One of the performance improvements we made in .Net was with System.Text.StringBuilder. StringBuilder is used in lots of code to build strings: it has various methods to modify strings quickly. Once a string is built, the ToString method is called to create the string.

We observed via MemSpect that there were thousands of instances of empty strings being created in various scenarios, such as when VS is starting, loading or building a solution. An empty string? Why would that matter?

Warning: an Empty String (“”) is very different from NULL (nothing in VB).

StringBuilder is used in many scenarios that produce empty strings. For example, reading and writing XML, perhaps for serializing and deserializing. An XML class has a member for XML Attributes, which was represented by a StringBuilder to build the attributes. Thousands of XML nodes had empty attributes, and thus created these empty strings.

It turns out that an empty string takes up space: 14 bytes in a 32 bit managed application. It’s an instance of a managed class, System.String. The memory layout of all CLR classes includes the ClassId (unique for each class) as the first 4 bytes and 4 bytes overhead. System.String adds 4 bytes for the length. The CLR Garbage collector has to deal with thousands of these in the managed heap, track the references to them, move them around when compacting, etc.

The fix is to use the globally available static System.String.Empty Field , which will result in the same logical behavior, but not create new empty strings, reducing memory pressure and increasing performance. So the StringBuilder.ToString method was modified to return String.Empty for zero length strings.

In general, it’s better to use String.Empty than “” in source code because the latter will create a new empty string that may be coalesced by the compiler within the module bounds, but not across assemblies. You want to avoid having dozens of modules, each having its own “”

To examine the effect of thousands of empty strings produced by StringBuilder, the code below defines a Measurement action that takes 2 parameters: a description and a lambda expression that will be invoked. The action is invoked twice: once for StringBuilder.ToString for an empty string, and once for using “”

The measurement action counts how many garbage collections occur when executing the lambda to create an empty string 100 million times.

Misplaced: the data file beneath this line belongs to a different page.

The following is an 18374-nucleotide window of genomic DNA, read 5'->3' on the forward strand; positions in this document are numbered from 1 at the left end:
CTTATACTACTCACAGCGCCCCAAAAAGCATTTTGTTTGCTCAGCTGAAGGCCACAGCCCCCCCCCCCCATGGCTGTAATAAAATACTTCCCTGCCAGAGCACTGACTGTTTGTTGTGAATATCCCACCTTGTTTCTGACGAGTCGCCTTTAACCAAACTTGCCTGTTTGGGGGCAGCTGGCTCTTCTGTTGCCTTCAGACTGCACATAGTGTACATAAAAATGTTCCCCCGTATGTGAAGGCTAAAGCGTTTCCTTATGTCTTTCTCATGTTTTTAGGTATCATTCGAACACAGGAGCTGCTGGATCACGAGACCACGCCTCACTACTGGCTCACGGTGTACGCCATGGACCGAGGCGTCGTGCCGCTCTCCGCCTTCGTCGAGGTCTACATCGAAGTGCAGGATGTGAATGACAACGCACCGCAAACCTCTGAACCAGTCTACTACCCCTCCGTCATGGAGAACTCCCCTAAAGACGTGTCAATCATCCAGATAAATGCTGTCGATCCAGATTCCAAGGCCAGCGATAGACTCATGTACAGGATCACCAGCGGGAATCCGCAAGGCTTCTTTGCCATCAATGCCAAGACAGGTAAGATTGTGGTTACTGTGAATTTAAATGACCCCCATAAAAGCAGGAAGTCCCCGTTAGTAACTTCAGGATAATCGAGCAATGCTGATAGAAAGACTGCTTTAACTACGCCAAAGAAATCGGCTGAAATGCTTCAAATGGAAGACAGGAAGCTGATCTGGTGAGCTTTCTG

I ran the code on a machine with VS 2010, one with VS 2012, and another machine with both installed.

The # of GCs is expected to be 0 because there are no objects being created. However, VS 2010 executes > 1000 GCs, because of this StringBuilder issue. The fix is evident in VS 2012, because the # GCs went to 0.

Start VS 2010 or 2012

File->New->Project->C#-> Windows Console Application. Paste in the code sample below.

Hit Ctrl-F5 to Run the code without debugging.

What’s really interesting was that when running the code in VS2010 on a machine with VS 2012 installed after VS 2010 was installed, the VS2010 installation got the fix as well.

/*

* On a machine with just VS 2010

String Builder Elapsed = 4.77 # GCs = 1017

DoubleQuote Elapsed = 1.67 # GCs = 0

On a machine with just VS 2012

String Builder Elapsed = 1.55 # GCs = 0

DoubleQuote Elapsed = 0.79 # GCs = 0 *

On a machine with Both 2010 and 2012, using the VS 2010

String Builder Elapsed = 1.42 # GCs = 0

DoubleQuote Elapsed = 0.64 # GCs = 0

*/

Exercises:

1. Try running this with Project->Properties->Build->Platform Target x64

2. Try using Release builds

See Also:

Increase the memory available to your tests

Examine the layout of managed strings in memory

<Code>

 

using System;
using System.Collections.Generic;
using System.Linq;
using System.Text;
using System.Diagnostics;
using System.Reflection;

namespace ConsoleApplication1
{
    class Program
    {
        static void Main(string[] args)
        {
            var thisAsm = System.IO.Path.
                GetFileNameWithoutExtension(Assembly.GetEntryAssembly().Location);
            StringBuilder sb = new StringBuilder();
            var emptystr = sb.ToString();
            // define an action to measure the performance of some action
            Action<string, Action> actMeasure = (description, actTarget) =>
            {
                PerformanceCounter perfCounterGC = 
                    new PerformanceCounter(
                        ".NET CLR Memory", "# Gen 0 Collections", 
                        thisAsm);
                var nGCStart = (int)perfCounterGC.NextValue();
                var dtStart = DateTime.Now;
                for (int i = 0; i < 1000; i++)
                {
                    for (int j = 0; j < 100000; j++)
                    {
                        actTarget.Invoke();
                    }
                }
                var nGCs = (int)perfCounterGC.NextValue() - nGCStart;
                var elapsed = (DateTime.Now - dtStart).TotalSeconds;
                Console.WriteLine("{0,20} Elapsed = {1:n2}  # GCs = {2} ", 
                    description, elapsed, nGCs);
            };
            actMeasure.Invoke("String Builder", () =>
            {
                var str = sb.ToString();
            });
            actMeasure.Invoke("DoubleQuote", () =>
            {
                var str = "";
            });


            /*
             * Dev10
                String Builder Elapsed = 4.77  # GCs = 1017
                DoubleQuote Elapsed = 1.67  # GCs = 0
               Dev12
                String Builder Elapsed = 1.55  # GCs = 0
                DoubleQuote Elapsed = 0.79  # GCs = 0 * */
        }
    }
}

</Code>